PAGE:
Further, materials such as Cd, Gd and other materials having a high thermal capture cross section with no emission of heavy particles produce low energy internal conversion electrons, Auger electrons, X-rays, and gamma rays ranging in energy from a few keV to several MeV emitted at substantially the same time. Therefore, a layer of these materials, either when mixed in a scintillator base or when manufactured in a scintillator, such as Gadolinium Oxysulfide (GOS) or Cadmium Tungstate (CWO) will produce light (probably less than heavier particles). GOS typically comes with two activators, resulting in slow (on the order of 1 ms) and fast (on the order of 5 μs) decays. CWO has a relatively fast decay constant. Depending on the overall energy, a significant portion of the energy will be deposited in the layer, while some of the electrons will deposit the energy in the surrounding scintillator. In addition, the copious X-rays and gamma rays produced following thermal capture will interact in the surrounding scintillator. Thus, neutron interactions will result in events with both slow and fast decay constants. In many cases, neutron signals will consist of a signal with both slow and fast components (referred to as “coincidence”) due to electron interlacing in the layer and gamma rays interacting in the surrounding scintillator.

The scintillation response of the material that surrounds the Li-6 or B-10 nuclei can be tuned such that this light can be transported through a second scintillator, such as a plastic scintillator in one embodiment, with a characteristic which is selected to respond to gamma radiation only. In another embodiment, the material that surrounds the Li-6 or B-10 is not a scintillator, but a transparent non-scintillating plastic resulting in a detector that is only sensitive to neutrons.

Thus, the plastic scintillator is both neutron and gamma sensitive. When a neutron is thermalized and subsequently captured by the H in the detector, a 2.22 MeV gamma ray is also emitted and often detected. In this manner, the present invention achieves a composite gamma-neutron detector capable of detecting neutrons as well as gamma radiation with high sensitivity. Further, the composite detector of the present invention also provides an excellent separation of the gamma and neutron signatures. It should be noted herein that in addition to charged particles, B-10 produces gamma rays. Therefore, in using materials that produce gamma rays following neutron capture, the result may be a detection that looks like gamma rays. Most applications, however, want to detect neutrons; thus, the detector of the present invention is advantageous in that it also detects the neutrons.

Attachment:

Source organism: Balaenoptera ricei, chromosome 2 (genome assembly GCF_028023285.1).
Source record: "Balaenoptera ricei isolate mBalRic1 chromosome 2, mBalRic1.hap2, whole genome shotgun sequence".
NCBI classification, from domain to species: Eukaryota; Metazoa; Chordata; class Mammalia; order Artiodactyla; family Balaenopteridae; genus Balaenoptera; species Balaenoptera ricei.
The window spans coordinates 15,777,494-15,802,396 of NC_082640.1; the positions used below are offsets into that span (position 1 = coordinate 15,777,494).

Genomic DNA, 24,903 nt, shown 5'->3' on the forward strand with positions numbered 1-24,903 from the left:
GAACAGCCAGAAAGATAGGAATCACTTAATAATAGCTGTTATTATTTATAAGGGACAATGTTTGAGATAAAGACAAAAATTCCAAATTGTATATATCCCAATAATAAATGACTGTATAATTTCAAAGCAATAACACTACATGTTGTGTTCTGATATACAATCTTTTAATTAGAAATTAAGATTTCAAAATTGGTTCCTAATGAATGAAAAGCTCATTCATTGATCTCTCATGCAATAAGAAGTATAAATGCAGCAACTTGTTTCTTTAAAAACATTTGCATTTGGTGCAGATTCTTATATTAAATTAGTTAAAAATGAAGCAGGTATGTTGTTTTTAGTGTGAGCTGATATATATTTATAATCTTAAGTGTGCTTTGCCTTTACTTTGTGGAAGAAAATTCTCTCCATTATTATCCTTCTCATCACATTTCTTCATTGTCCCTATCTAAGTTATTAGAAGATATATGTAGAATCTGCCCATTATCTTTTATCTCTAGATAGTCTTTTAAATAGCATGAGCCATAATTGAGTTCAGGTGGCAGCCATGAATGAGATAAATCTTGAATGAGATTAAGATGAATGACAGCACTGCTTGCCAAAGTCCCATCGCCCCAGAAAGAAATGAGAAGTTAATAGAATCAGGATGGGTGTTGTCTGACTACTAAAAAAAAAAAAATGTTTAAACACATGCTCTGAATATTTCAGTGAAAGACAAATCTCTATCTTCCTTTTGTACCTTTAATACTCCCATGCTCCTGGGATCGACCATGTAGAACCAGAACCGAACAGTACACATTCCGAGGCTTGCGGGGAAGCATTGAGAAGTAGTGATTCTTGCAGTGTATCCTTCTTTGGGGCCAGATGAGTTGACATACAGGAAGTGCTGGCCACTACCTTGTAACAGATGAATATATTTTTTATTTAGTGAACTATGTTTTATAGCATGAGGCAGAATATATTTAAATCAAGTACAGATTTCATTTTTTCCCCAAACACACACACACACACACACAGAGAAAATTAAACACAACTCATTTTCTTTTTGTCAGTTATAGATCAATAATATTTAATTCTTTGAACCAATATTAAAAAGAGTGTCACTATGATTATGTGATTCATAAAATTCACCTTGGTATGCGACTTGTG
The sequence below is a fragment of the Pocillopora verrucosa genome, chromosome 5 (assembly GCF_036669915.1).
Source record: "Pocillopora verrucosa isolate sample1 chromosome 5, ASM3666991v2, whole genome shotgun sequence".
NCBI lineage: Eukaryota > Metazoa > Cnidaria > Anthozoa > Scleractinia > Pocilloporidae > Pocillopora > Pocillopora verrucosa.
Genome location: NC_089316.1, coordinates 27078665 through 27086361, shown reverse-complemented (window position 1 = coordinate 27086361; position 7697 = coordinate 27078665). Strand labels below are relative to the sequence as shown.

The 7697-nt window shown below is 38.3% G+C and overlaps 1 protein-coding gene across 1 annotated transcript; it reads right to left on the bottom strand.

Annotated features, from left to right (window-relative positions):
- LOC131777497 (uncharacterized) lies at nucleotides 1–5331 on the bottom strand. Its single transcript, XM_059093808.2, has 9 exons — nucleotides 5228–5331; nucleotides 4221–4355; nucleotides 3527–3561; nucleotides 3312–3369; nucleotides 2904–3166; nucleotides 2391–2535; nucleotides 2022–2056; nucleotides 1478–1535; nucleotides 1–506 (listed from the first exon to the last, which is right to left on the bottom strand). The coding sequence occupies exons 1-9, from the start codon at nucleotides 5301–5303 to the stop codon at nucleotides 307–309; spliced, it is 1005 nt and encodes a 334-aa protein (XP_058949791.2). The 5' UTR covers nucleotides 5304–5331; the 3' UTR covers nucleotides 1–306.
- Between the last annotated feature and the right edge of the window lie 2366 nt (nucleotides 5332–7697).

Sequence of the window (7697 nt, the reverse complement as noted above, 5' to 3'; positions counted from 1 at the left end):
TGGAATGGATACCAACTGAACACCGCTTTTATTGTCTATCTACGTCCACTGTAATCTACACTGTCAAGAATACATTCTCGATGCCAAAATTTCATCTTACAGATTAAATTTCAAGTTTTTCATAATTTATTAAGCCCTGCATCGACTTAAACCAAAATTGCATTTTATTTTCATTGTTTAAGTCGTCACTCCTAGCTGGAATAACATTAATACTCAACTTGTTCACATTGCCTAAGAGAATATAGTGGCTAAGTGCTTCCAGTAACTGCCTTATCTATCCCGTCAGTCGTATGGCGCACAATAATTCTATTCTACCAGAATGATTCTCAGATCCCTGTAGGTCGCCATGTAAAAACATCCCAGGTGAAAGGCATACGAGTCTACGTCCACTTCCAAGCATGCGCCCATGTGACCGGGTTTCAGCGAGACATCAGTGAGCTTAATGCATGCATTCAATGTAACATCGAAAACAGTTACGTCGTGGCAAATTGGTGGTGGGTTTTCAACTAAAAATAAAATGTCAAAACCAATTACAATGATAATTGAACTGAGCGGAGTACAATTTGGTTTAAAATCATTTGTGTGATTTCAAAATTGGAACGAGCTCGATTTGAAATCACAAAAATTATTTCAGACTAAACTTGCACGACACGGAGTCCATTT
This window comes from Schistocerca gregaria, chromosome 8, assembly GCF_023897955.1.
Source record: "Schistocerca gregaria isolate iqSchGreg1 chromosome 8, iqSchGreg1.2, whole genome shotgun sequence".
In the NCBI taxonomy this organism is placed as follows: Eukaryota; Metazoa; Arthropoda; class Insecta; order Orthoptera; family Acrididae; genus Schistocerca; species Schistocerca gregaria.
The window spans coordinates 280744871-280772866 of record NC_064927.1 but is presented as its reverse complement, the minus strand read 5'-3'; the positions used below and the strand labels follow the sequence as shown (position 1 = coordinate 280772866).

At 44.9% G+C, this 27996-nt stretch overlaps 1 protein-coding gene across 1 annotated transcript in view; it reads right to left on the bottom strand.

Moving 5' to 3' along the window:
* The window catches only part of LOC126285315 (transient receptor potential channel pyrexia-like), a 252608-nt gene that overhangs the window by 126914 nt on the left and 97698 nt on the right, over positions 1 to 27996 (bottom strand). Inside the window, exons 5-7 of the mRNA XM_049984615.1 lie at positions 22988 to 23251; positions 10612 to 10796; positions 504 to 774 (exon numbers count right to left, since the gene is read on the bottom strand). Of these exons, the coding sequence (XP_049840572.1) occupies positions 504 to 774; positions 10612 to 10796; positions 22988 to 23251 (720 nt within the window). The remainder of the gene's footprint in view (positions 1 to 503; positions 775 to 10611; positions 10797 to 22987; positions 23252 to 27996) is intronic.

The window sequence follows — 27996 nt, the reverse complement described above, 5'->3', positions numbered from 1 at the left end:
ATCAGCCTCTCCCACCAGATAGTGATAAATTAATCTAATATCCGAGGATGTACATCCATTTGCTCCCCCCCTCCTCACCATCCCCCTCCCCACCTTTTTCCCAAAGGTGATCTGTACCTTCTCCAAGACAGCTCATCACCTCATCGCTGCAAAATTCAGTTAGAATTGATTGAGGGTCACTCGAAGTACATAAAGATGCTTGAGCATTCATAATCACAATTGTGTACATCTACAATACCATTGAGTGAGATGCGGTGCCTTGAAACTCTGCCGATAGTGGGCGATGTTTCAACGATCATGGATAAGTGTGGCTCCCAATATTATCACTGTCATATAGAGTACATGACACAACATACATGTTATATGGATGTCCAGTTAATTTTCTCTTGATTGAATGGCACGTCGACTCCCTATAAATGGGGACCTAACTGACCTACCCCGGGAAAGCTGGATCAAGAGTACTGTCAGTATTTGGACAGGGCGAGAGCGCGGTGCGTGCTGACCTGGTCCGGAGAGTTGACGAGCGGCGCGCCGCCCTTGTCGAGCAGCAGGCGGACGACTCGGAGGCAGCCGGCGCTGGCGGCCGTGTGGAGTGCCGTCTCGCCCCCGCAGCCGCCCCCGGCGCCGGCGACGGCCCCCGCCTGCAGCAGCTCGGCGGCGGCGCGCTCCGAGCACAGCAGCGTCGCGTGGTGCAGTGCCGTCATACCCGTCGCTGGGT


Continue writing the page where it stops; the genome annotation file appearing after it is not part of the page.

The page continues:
FIG. 1 illustrates a schematic layout of the composite gamma-neutron detector 100 according to one embodiment of the present invention. Referring to FIG. 1, the detector design employs two gamma-sensitive scintillation panels (gamma-detectors) 101 and 102 that surround a single neutron detector 103. The neutron detector 103 further comprises a single slab of neutron sensitive composite scintillator, in which nuclei of a neutron sensitive material such as Li-6 or B-10 are mixed with a scintillation material such as ZnS. In one embodiment, a density of 20-30% by volume can be achieved for the neutron sensitive material (such as Li-6) while maintaining an efficient scintillation response from ZnS.

In one embodiment, gamma detector panels can be fabricated from solid scintillation materials (without a substrate) such as, but not limited to organic scintillators, including solid plastic scintillators (e.g. NE102) and anthracene; inorganic scintillators including NaI(Tl), CsI(Tl), CsI(Na), and BaF2.

In another embodiment, it is possible to position liquid scintillators between glass sheets to act as the gamma detector. These tend to use organic solvents formed with the anthracene molecule as their base with organometallic compounds to enhance scintillation efficiency and therefore are generally less easy to use than solid scintillators.

In one embodiment, the neutron detector may be comprised of binder molecules such as, but not limited to styrenes dissolved in suitable solvents as the base substrate. As the solvent evaporates, a plastic film forms which, once dry, is quite stable and self-supporting. The scintillation material (for example ZnS) and the neutron specific element (i.e. Gd, Li, B, etc.) are intermixed with the solvent and binder prior to solvent evaporation. As the solvent evaporates, an intimate mixture of all three components is formed.